This section is from the book "Mrs. Rorer's Vegetable Cookery And Meat Substitutes", by Sarah Tyson Rorer. Also available from Amazon: Mrs. Rorer's Vegetable Cookery And Meat Substitutes.......
(Beta vulgaris. Linn.)
Beets contain sugar but no starch, and being the roots of plants are quite dense and woody. They are very indigestible uncooked. When cooked and served simply, they form an appetizing and a good waste food.
Wash young, tender beets thoroughly; remove the tops. Immerse in cold water for half an hour; then put them into boiling unsalted water. Cook until you can easily pierce to the centre with a fork - about one hour. Drain quickly, cover with cold water. Drain again. Slip off the skins and slice the beets into the saucepan. Add a half teaspoonful of salt, a tablespoonful of sugar, a tablespoonful of butter and a dash of pepper. Shake over the fire until smoking hot. Serve in an uncovered dish.
Boil the beets according to the preceding recipe. When done, skin and cut the beets into dice. Put them back into the saucepan with a pint of water. Let them stew fifteen minutes. Add one level tablespoonful of cornstarch moistened in a little cold water. Let this boil a moment; add a half teaspoonful of salt, a saltspoonful of pepper and one tablespoonful of butter. Serve in a heated dish.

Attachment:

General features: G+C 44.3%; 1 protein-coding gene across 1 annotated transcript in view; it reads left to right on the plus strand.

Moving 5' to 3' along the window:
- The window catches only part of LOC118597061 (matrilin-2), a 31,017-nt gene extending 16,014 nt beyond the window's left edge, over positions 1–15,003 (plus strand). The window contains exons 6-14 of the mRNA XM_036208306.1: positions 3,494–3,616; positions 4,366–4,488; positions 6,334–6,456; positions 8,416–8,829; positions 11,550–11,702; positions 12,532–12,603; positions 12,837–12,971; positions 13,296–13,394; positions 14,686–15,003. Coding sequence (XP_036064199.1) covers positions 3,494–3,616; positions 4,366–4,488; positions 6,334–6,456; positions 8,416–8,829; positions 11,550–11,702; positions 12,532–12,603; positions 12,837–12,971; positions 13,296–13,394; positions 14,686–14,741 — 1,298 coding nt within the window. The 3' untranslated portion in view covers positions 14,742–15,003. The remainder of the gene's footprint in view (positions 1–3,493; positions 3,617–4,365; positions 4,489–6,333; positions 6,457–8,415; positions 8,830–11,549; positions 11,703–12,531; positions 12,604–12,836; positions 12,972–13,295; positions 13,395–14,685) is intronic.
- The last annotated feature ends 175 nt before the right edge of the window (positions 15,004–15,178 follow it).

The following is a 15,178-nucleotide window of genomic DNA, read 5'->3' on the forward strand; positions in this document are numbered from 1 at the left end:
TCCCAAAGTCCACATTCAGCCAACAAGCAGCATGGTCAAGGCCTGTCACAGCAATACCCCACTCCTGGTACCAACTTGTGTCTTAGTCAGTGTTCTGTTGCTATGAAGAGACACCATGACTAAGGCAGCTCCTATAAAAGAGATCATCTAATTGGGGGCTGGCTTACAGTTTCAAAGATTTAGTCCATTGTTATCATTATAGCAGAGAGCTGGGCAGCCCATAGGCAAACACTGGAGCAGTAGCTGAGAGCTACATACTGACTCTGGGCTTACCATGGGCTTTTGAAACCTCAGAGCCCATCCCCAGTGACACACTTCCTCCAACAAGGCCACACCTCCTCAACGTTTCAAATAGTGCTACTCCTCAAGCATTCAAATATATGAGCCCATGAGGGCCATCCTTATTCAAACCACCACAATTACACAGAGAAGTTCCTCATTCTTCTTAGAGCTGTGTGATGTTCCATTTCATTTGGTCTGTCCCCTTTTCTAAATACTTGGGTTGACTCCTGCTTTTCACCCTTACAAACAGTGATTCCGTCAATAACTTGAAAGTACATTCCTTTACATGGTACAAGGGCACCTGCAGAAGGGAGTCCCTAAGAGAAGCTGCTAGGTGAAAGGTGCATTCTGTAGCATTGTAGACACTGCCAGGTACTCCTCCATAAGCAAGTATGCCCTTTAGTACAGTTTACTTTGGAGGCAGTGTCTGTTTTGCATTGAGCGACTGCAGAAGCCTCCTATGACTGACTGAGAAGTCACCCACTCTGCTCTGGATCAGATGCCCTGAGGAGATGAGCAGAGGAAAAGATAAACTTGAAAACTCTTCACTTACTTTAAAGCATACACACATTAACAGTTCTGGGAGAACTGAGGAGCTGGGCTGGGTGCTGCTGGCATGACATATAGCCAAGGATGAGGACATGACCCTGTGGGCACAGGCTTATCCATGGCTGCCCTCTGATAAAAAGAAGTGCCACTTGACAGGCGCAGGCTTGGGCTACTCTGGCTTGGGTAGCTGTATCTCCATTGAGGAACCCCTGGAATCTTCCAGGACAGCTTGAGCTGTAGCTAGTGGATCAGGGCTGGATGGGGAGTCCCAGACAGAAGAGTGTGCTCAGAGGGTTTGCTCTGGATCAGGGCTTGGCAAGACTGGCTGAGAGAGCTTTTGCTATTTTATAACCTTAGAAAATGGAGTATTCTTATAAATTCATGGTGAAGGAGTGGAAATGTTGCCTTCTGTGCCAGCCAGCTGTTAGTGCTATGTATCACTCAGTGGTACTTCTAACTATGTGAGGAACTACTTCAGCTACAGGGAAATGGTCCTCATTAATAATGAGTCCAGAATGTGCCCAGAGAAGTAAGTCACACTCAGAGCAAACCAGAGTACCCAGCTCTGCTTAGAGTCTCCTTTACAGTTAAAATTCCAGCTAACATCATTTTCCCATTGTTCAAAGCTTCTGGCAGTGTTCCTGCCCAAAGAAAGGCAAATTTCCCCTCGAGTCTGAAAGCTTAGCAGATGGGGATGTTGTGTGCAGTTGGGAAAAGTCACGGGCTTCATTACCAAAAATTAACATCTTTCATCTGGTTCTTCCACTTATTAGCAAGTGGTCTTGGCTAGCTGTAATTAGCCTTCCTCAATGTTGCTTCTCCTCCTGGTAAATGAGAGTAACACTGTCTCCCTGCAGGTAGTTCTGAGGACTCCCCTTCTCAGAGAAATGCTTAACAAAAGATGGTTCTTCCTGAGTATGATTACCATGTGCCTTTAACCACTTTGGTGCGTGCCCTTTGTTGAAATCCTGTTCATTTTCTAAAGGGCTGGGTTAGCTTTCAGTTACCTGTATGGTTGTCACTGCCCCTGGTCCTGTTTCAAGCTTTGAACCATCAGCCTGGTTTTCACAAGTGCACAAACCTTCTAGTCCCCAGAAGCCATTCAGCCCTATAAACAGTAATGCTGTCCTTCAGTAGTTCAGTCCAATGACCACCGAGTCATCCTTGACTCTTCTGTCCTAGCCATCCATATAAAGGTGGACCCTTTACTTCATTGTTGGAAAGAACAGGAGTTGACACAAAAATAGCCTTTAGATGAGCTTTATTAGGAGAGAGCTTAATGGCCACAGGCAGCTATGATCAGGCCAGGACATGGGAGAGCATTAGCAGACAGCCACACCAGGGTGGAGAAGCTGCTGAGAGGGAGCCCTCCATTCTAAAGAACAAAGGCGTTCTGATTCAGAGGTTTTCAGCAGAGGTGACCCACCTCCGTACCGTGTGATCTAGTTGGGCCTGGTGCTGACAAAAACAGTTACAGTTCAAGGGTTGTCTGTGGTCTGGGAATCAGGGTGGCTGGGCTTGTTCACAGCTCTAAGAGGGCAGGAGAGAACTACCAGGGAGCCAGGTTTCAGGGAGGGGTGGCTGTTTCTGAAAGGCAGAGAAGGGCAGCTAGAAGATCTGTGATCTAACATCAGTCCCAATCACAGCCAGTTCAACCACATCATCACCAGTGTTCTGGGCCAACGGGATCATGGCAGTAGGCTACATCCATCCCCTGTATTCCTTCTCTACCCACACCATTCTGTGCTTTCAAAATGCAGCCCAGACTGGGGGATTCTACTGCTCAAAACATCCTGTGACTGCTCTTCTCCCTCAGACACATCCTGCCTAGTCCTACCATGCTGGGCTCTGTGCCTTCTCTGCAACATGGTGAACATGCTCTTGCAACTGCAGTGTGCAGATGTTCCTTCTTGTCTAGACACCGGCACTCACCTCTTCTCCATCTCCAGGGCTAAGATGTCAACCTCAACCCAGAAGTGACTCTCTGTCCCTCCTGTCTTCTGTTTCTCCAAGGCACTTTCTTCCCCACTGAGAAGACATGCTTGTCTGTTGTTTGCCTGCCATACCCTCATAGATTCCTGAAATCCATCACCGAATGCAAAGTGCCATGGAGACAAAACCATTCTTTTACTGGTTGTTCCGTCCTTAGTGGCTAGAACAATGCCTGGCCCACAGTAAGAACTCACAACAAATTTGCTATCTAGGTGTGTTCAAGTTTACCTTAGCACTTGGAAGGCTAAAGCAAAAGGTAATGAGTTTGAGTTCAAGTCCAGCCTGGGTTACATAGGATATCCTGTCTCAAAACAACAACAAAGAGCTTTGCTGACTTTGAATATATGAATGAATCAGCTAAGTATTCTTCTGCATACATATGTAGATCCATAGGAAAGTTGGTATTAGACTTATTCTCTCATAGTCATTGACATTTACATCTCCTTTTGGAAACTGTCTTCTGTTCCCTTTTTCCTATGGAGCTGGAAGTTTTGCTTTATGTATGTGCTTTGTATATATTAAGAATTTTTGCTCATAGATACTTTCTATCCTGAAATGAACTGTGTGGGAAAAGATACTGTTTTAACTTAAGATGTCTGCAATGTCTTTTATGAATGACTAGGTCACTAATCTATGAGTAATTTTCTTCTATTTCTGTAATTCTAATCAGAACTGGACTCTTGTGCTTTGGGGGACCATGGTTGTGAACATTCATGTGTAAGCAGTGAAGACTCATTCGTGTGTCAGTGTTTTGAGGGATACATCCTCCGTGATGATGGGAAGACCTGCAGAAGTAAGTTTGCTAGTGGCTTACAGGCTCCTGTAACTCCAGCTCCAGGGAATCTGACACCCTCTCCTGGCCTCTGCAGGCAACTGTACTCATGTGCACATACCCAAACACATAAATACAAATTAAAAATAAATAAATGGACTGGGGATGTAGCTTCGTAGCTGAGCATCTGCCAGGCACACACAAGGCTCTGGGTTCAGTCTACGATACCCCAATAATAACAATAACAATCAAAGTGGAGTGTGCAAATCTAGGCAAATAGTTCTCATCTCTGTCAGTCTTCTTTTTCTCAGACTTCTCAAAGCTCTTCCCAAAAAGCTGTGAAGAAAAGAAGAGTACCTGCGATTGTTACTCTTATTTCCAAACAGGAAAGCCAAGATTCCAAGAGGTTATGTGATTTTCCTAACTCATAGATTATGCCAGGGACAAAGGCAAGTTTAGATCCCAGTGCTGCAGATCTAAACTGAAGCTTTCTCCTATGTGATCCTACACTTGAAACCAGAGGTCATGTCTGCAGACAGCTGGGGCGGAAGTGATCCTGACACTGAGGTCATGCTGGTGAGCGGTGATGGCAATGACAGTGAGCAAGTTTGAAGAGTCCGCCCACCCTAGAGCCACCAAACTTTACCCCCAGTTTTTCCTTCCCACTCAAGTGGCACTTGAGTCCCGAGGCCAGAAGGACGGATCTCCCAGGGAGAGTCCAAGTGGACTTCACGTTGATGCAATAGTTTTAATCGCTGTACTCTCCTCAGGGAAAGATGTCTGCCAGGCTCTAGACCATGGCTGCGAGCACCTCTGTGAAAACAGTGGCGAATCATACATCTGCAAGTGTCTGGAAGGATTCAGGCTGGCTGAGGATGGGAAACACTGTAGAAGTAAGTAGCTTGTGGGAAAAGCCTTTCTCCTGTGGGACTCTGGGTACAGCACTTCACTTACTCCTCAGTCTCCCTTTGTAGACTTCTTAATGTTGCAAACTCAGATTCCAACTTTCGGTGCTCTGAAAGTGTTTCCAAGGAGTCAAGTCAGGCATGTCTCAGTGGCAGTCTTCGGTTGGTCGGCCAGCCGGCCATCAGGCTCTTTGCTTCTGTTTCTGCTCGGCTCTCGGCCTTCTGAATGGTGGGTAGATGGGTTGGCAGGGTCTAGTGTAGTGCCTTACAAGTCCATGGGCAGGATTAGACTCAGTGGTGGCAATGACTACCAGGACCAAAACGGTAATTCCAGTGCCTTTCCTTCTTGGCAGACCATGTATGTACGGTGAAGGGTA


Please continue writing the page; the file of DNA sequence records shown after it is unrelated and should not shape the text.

Select uniform good-sized new beets. Wash and boil until about half done. Slip off the skins. Cut a slice from the root end, just enough to make them stand. Cut a thick slice from the leaf end, and with a vegetable scoop dig out the centre of the beet, leaving a wall a half inch thick. Stand them in a baking pan, with a little water, in the oven. Have ready for each six beets a pint of nicely seasoned and carefully cooked green peas, or you may use one can of peas. When ready to serve, dish the beets on a platter, fill with the peas, garnish the dish with sprigs of parsley and send to the table.
Plain boiled beets may be cut into slices, put into a jar, covered with vinegar, and used as a garnish. These are exceedingly nice for potato, cabbage, or string bean salad. They are, however, rather indigestible when eaten alone. Old beets may be used for pickling.